Start-up competitions

But there are other options in the western counties for prospective business owners. Up the street from SiteDart in Macon County, another new contest is getting on its feet. The Macon County Certified Entrepreneurial Community (CEC) Leadership Team is sponsoring a business plan competition that will start in November and culminate with the announcement of a winner in the spring. 

Tiffany Henry is the director of Southwestern Community College’s Small Business Center, and she’s helping head up the contest. As she sees it, this contest is almost a stepping stone from Site Dart’s offering. You came up with a pitch, you tested it at the Awesome Business Ideas Competition, now come get it off the ground. 

“Any time any entrepreneur is looking for financial support, whether it’s from a bank or an investor, they’re going to want to see that business plan,” said Henry. “Trying to figure out what is my market, what capital am I going to need, what is my management going to include, what is the legal structure, what this is going to provide — is the means to do all this.”

The contest and its $5,000 prize are just the final stage of the CEC’s offering, but what it’s really about is the months of seminars that precede it, where entrants can get free help developing their plan.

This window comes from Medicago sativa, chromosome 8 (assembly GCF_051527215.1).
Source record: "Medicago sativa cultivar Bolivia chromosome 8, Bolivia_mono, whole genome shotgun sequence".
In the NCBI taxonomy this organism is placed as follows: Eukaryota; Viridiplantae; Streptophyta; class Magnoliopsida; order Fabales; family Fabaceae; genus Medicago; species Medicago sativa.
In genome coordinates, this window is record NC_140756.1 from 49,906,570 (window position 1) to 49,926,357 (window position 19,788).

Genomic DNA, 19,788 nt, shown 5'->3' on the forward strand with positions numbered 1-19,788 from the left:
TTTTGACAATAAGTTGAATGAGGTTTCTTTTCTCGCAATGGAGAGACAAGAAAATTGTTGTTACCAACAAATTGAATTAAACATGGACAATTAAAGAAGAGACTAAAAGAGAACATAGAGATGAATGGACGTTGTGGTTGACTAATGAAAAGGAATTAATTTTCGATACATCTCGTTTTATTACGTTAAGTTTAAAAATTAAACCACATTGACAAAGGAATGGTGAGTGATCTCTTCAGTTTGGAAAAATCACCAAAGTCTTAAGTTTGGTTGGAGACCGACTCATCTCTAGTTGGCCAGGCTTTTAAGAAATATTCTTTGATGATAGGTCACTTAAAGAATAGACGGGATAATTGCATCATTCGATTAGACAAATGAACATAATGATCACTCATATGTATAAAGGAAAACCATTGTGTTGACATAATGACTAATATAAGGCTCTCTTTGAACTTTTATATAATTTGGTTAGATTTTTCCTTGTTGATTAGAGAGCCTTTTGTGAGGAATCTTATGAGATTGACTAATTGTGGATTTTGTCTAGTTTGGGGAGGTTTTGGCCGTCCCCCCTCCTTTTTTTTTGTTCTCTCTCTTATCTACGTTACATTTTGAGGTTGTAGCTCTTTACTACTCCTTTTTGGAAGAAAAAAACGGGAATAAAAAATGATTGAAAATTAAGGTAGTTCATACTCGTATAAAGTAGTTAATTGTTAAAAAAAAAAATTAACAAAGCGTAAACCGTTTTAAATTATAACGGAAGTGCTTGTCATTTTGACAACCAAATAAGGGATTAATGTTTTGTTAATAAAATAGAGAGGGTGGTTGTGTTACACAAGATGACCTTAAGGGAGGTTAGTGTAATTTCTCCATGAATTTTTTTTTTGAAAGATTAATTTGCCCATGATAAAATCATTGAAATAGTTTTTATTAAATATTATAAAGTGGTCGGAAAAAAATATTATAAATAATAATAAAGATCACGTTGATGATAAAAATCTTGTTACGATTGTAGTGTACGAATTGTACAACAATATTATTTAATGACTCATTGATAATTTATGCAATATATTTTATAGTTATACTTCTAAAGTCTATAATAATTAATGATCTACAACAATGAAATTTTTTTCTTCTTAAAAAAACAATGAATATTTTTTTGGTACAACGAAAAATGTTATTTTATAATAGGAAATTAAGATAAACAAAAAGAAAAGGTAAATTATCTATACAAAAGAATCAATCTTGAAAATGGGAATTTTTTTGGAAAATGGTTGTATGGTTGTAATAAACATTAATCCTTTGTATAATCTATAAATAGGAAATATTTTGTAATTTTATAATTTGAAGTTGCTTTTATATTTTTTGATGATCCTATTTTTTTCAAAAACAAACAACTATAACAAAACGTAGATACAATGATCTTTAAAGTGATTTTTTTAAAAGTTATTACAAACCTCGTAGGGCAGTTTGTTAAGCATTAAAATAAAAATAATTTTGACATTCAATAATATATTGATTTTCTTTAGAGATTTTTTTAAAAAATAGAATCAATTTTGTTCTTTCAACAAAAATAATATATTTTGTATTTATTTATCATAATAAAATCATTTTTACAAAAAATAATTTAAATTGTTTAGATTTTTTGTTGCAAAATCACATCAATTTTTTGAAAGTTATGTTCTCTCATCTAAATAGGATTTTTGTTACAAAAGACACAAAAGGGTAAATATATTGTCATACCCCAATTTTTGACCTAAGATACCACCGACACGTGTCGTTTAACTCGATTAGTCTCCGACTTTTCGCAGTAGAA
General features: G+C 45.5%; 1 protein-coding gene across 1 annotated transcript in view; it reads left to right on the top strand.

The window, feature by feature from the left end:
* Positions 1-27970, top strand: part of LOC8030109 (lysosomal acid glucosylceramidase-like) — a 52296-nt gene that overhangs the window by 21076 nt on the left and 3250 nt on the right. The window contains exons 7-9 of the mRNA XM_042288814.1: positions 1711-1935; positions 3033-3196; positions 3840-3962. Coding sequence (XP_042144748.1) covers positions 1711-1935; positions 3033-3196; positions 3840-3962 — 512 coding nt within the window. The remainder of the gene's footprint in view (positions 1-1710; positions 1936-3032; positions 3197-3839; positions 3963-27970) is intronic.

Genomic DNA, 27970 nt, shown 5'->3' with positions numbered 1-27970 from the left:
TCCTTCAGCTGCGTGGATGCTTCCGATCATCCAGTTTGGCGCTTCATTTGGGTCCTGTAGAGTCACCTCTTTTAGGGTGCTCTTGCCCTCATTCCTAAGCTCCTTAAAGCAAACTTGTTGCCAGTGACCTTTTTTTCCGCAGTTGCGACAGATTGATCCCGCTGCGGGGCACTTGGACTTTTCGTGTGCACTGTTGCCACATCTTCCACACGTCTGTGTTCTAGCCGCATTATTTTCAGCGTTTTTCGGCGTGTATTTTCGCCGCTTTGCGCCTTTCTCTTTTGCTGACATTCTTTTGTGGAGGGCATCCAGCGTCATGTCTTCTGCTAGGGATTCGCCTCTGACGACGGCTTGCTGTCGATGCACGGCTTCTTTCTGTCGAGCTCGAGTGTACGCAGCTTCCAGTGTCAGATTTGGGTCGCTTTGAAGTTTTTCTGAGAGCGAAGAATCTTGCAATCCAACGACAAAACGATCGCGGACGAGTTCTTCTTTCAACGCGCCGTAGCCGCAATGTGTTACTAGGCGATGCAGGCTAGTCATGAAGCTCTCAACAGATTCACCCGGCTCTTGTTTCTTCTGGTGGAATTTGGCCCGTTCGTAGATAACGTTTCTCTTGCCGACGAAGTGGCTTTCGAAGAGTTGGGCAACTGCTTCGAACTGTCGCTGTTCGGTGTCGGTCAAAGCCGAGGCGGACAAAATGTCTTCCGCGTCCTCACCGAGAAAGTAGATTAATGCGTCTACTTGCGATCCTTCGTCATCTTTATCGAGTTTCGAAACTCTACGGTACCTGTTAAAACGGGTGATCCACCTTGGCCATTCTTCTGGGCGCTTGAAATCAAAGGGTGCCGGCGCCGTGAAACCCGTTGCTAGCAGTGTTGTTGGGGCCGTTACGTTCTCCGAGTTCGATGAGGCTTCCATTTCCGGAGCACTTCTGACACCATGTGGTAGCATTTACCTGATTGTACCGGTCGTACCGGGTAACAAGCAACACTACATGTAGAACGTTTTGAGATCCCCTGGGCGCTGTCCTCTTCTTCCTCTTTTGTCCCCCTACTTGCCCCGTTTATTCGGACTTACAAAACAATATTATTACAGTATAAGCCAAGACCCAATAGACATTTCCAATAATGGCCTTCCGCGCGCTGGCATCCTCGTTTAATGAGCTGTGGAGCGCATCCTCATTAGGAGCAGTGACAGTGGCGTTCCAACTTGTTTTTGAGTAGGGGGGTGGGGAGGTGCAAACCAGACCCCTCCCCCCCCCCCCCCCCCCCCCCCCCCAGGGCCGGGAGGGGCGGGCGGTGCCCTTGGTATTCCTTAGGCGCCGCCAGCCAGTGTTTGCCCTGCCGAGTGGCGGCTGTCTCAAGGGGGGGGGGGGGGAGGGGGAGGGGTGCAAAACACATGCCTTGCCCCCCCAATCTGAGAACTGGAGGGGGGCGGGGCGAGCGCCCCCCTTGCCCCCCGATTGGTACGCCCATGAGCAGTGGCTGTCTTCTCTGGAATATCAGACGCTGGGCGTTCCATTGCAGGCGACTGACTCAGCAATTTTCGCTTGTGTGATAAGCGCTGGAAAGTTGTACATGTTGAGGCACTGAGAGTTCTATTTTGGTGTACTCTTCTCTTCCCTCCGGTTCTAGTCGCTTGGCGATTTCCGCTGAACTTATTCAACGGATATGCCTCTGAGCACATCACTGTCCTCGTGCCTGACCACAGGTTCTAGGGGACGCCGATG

The Haywood County Chamber of Commerce has been sponsoring a business start-up competition for several years, with the winner or winners getting a share of a $10,000 annual prize. Those would-be entrepreneurs have to submit a business plan that is reviewed by a committee, and then finalists are interviewed.

Competitions like these have historically been the discovery sites of many now-successful businesses. Even ABC’s “Shark Tank” has collected a whole lot of ratings with the idea of the elevator pitch. But this can be especially true for small business hopefuls in more rural areas, where there’s less access to venture capital and business building resources than there can be in urban areas. 

“We’ve been approached by people who provide funding who want access to companies and people with good ideas, and in particular, they want them to have already been vetted in some way,” said Bob Carton, department head for entrepreneurship, sales and marketing and hospitality and tourism at Western Carolina University.

So winning a business competition isn’t just the end, but can be a valuable means to a much larger end that includes outside investors and a great deal more capital than a local bank could likely offer. At the very least, competitions like the business plan contest in Macon County break down some of the more daunting barriers to entering the entrepreneurial space by offering some help and direction.